I first want to thank you for having me here at Canadian Memorial. I
know it’s always a risk when you invite someone new, and this morning
you took a risk on a guest preacher who will be speaking on anger…
Maybe to ease you into it, I’ll start off with a metaphor. I personally love
metaphors. I think they’re some kind of magic. Every metaphor, of
course, breaks down at a certain point, but for awhile there the
metaphor just runs and you get this glimpse into the fact that the world
is all connected and that truth is everywhere and in everything.
One of my favourite metaphors from Scripture is the metaphor of a
garden, because when this metaphor runs, it seems almost endless.
There’s something about planting and tending, pruning, diversifying,
soil, seed, fruit, seasons, harvest, growing, sowing and reaping. The list
goes on, and the potential metaphorical narratives seem infinite. But the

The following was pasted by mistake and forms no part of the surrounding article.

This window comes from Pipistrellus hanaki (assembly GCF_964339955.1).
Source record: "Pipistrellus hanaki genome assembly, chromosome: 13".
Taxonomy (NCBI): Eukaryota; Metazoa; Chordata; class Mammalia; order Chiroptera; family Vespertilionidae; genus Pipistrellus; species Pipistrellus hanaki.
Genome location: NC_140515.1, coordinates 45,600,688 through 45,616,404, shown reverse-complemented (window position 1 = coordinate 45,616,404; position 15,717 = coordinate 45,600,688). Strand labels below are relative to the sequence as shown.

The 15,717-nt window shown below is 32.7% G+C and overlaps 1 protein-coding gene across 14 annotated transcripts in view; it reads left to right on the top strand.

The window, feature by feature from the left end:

narrative I’d like to sit with today is of our hearts as the soil from which
the Kingdom of God grows. My heart, your heart, this community’s
Our hearts are the soil out of which the Kingdom of God here on earth is
coming. Now don’t get me wrong, this is not a sermon about personal piety. But it is simply to say that you and I are in this world. Our actions bear
consequences. And they come from somewhere. We as individuals
nonetheless play a part in systems of oppression or systems of
reconciliation. So, there are two stories I’d like you to imagine—maybe to actually write out the stories in your own mind.
One is the story of what kind of soil your heart has been, is, is becoming.
Soil actually carries a history in it. Soil agronomists or agricultural soil
scientists can actually identify certain aspects of the life of particular
soil by studying it. The thing about soil is that in order for it to actually be
soil, it requires organic material—it has to be infused with things that